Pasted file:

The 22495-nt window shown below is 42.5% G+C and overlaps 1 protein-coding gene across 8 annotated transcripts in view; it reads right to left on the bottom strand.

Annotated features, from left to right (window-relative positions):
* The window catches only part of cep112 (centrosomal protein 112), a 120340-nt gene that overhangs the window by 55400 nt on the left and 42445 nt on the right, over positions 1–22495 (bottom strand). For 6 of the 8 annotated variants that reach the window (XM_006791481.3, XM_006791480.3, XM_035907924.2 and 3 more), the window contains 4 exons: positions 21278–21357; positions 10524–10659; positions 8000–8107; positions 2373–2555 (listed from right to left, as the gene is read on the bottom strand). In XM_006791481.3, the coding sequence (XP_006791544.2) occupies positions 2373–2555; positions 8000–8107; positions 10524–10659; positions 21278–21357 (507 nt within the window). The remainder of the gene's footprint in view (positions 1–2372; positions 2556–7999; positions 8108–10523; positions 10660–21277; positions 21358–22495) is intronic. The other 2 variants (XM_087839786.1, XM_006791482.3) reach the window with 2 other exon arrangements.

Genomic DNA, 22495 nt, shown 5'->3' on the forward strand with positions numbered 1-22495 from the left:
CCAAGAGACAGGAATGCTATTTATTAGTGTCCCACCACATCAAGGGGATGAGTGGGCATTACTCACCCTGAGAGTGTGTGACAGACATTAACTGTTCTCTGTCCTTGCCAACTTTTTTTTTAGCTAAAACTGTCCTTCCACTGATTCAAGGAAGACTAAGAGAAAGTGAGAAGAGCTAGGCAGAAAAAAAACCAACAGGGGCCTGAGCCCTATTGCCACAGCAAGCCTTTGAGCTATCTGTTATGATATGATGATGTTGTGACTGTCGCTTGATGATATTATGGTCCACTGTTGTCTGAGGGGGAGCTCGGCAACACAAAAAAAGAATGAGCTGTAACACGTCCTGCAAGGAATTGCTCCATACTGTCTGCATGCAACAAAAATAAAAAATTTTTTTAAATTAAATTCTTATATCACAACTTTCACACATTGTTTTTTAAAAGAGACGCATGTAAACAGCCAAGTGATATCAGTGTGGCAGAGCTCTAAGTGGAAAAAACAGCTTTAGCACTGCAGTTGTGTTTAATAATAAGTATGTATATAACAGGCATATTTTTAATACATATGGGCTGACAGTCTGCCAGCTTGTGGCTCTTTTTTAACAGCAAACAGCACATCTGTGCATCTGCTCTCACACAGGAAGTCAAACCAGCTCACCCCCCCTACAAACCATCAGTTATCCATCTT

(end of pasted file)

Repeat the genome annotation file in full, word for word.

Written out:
The 22495-nt window shown below is 42.5% G+C and overlaps 1 protein-coding gene across 8 annotated transcripts in view; it reads right to left on the bottom strand.

Annotated features, from left to right (window-relative positions):
* The window catches only part of cep112 (centrosomal protein 112), a 120340-nt gene that overhangs the window by 55400 nt on the left and 42445 nt on the right, over positions 1–22495 (bottom strand). For 6 of the 8 annotated variants that reach the window (XM_006791481.3, XM_006791480.3, XM_035907924.2 and 3 more), the window contains 4 exons: positions 21278–21357; positions 10524–10659; positions 8000–8107; positions 2373–2555 (listed from right to left, as the gene is read on the bottom strand). In XM_006791481.3, the coding sequence (XP_006791544.2) occupies positions 2373–2555; positions 8000–8107; positions 10524–10659; positions 21278–21357 (507 nt within the window). The remainder of the gene's footprint in view (positions 1–2372; positions 2556–7999; positions 8108–10523; positions 10660–21277; positions 21358–22495) is intronic. The other 2 variants (XM_087839786.1, XM_006791482.3) reach the window with 2 other exon arrangements.

Genomic DNA, 22495 nt, shown 5'->3' on the forward strand with positions numbered 1-22495 from the left:
CCAAGAGACAGGAATGCTATTTATTAGTGTCCCACCACATCAAGGGGATGAGTGGGCATTACTCACCCTGAGAGTGTGTGACAGACATTAACTGTTCTCTGTCCTTGCCAACTTTTTTTTTAGCTAAAACTGTCCTTCCACTGATTCAAGGAAGACTAAGAGAAAGTGAGAAGAGCTAGGCAGAAAAAAAACCAACAGGGGCCTGAGCCCTATTGCCACAGCAAGCCTTTGAGCTATCTGTTATGATATGATGATGTTGTGACTGTCGCTTGATGATATTATGGTCCACTGTTGTCTGAGGGGGAGCTCGGCAACACAAAAAAAGAATGAGCTGTAACACGTCCTGCAAGGAATTGCTCCATACTGTCTGCATGCAACAAAAATAAAAAATTTTTTTAAATTAAATTCTTATATCACAACTTTCACACATTGTTTTTTAAAAGAGACGCATGTAAACAGCCAAGTGATATCAGTGTGGCAGAGCTCTAAGTGGAAAAAACAGCTTTAGCACTGCAGTTGTGTTTAATAATAAGTATGTATATAACAGGCATATTTTTAATACATATGGGCTGACAGTCTGCCAGCTTGTGGCTCTTTTTTAACAGCAAACAGCACATCTGTGCATCTGCTCTCACACAGGAAGTCAAACCAGCTCACCCCCCCTACAAACCATCAGTTATCCATCTT